Chinese Restaurant Fined $10k After Making A Black Man Pay In Advance

Emile Wickham was celebrating his birthday with a group of friends when he was racially profiled.

A black man was awarded $10k in damages last month after an incident where a Toronto restaurant requested that he prepay for his meal, but did not enforce any such policy with non-black patrons.

The incident occurred in May 2014, USA Today reports, when Emile Wickham and three of his friends paid a visit to Hong Shing Chinese restaurant in Toronto, Ontario to celebrate Wickham’s 27th birthday. Upon being seated, the all-black friend group were told that they’d have to prepay for their meals, in accordance with restaurant policy. The group initially agreed, but Wickham had an inkling something was amiss and began questioning the other patrons to see if they’d been made to do the same.

“I still felt skeptical, so then I approached other tables,” Wickham explained to CNN. He soon found that no one else had been made to prepay. “There was frustration initially. And that frustration turned into a feeling of dejection and sadness.”

After the server admitted that Wickham’s group were the only patrons who’d been asked to prepay, Wickham and his friends asked for a refund, took their money, and left.

“When we got outside, that’s when the anger turned to sadness and dejection,” Wickham told CBC News. “We didn't eat anything after that, we didn't go anywhere.”

The incident stayed in Wickham’s mind and nearly a year later, he filed a complaint with the Human Rights Tribunal. In response to Wickham’s claim, the restaurant claimed that they’d begun asking any customers who were not regulars to prepay for their food, in an effort to cut down on “dine and dash” incidents. However, adjudicator Esi Codjoe said she found no evidence such a policy actually existed, CNN reports, and ruled in April that the restaurant had, in fact, racially profiled Wickham and his friends.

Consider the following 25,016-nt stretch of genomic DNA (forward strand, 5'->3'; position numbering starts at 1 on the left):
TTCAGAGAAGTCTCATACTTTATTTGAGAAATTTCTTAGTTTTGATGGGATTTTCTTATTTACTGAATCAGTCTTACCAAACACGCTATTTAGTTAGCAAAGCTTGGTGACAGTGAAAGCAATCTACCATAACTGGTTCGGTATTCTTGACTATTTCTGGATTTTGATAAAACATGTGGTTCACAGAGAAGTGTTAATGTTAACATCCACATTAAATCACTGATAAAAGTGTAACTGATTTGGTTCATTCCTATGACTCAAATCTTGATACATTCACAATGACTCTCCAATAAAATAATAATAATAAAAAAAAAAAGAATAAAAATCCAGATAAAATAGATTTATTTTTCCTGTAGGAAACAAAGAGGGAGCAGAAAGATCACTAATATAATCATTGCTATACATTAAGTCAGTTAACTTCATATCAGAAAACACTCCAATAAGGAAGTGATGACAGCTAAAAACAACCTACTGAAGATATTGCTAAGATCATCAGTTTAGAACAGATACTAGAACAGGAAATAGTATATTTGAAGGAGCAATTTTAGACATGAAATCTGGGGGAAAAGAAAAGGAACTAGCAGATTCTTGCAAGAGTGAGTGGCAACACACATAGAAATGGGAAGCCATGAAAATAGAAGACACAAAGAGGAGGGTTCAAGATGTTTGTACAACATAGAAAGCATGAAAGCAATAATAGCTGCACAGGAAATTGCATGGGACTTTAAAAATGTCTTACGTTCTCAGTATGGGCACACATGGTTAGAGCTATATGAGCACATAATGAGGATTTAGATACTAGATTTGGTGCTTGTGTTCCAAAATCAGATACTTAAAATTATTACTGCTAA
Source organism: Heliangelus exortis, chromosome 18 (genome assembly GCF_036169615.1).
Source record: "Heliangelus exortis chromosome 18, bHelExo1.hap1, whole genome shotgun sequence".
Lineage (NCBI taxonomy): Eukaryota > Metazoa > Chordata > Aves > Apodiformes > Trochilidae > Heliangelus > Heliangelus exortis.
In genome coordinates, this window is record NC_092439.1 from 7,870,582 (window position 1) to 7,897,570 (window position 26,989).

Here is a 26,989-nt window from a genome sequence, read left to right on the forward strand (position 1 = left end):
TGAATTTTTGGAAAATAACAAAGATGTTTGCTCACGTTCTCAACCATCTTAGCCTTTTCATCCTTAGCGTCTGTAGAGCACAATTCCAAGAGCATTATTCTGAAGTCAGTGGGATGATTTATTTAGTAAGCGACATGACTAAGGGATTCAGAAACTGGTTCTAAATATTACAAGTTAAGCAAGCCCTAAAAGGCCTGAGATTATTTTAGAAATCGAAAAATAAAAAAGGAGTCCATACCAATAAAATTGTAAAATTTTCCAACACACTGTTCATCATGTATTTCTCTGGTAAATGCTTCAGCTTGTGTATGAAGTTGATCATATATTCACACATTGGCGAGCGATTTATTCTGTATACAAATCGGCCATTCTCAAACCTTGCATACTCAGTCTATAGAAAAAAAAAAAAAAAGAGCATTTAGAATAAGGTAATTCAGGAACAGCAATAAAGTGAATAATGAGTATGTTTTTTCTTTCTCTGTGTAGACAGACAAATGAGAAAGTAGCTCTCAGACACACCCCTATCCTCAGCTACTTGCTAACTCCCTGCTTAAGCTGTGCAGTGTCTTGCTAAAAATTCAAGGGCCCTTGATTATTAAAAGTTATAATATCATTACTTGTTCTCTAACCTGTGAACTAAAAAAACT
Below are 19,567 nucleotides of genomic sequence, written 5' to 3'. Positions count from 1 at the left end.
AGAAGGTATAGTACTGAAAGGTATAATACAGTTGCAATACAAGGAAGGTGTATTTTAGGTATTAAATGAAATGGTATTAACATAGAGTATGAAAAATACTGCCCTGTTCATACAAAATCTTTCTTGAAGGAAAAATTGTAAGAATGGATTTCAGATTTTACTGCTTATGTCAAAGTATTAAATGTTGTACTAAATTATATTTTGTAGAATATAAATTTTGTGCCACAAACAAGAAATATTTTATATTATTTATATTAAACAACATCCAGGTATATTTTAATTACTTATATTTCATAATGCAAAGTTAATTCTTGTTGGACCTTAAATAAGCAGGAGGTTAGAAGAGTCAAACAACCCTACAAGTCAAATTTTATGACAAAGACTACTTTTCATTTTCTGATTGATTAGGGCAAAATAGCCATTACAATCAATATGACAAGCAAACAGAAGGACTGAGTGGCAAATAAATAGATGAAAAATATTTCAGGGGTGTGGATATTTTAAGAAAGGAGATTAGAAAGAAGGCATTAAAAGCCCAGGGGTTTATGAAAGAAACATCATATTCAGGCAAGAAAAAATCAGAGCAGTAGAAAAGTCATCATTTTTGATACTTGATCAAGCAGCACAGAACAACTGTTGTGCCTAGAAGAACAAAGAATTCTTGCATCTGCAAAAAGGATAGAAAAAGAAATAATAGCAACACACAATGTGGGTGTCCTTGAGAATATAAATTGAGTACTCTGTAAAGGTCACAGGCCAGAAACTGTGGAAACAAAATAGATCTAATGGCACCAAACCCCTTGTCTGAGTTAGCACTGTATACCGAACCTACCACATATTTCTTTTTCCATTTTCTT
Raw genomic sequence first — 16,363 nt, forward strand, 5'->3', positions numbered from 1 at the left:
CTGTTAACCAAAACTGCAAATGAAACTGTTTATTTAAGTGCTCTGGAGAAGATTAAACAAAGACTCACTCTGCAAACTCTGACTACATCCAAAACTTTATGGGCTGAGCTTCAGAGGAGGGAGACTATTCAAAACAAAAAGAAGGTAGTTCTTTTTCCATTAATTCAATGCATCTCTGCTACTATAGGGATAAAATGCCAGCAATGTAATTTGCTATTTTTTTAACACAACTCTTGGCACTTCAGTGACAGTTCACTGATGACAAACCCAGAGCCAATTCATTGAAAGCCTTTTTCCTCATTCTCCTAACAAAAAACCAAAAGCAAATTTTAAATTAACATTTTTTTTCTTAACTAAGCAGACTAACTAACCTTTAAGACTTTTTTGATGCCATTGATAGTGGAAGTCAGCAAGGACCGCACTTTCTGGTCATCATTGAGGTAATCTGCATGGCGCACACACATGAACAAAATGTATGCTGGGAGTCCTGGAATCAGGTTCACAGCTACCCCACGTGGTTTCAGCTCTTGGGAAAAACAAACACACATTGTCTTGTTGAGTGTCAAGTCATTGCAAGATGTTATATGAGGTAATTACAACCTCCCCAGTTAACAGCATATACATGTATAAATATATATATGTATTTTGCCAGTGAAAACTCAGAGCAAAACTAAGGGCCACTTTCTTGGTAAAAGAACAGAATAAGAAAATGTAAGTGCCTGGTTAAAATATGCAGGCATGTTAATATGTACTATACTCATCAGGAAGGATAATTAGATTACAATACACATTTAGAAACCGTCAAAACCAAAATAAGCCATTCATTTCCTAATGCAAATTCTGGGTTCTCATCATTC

Codjoe ordered the restaurant to pay Wickham $10,000 Canadian dollars for the human rights code infringement, and for the injury to Wickham’s dignity, feelings, and self-respect.

Colin Li, the current owner and manager of the restaurant, said in a statement that the incident occurred when the restaurant was under different management, USA Today reports.

“The current owner and staff are dedicated to be a committed, inclusive, and responsible member of the community,” Li said.

Current management is appealing the tribunal’s decision, however, CNN reports.

“There are a number of sensitivities and considerations about this situation, and for that reason, the tribunal outcome is under appeal by legal representatives,” read a statement shared with CNN.

“At this time we cannot comment further, beyond emphasizing that the current owner and staff are dedicated to be a committed, inclusive and responsible member of the community.”

In response to the ruling, Wickham said that he’s grateful that he and his friends were “heard and believed.” He is willing to continue fighting to prove his case if needed, CNN reports.

“The average Canadian never calls themselves racist, but if a significant part of the population have legitimate stories of being discriminated against, this has to be seen beyond the scope of a restaurant claim,” Wickham said.

A similar situation occurred in Washington D.C. last month, after a group of 20 African American diners at Ming's Restaurant were asked by a server to pay for their food in advance. Some in the group asked other patrons if they were also asked to pay in advance, but, just as in Wickham's case, they were the only group to whom the policy applied. As a result, many of the diners left, though some stayed and agreed to prepay for their food.

Hai Shieh, the manager of the restaurant, told Fox 5 that they have no prepay policy.

“Ming's Restaurant would never, ever treat customers like that,” he said. “That’s one of the most important things. We would love to have customers always coming back and not having them to pay upfront. This is just unacceptable to me. I would definitely have a meeting and talk with all the servers just to give them a message not to let this happen ever.”

(Photo: Assorted Chinese food set arranged on a table. By thesomegirl, via Getty Images)

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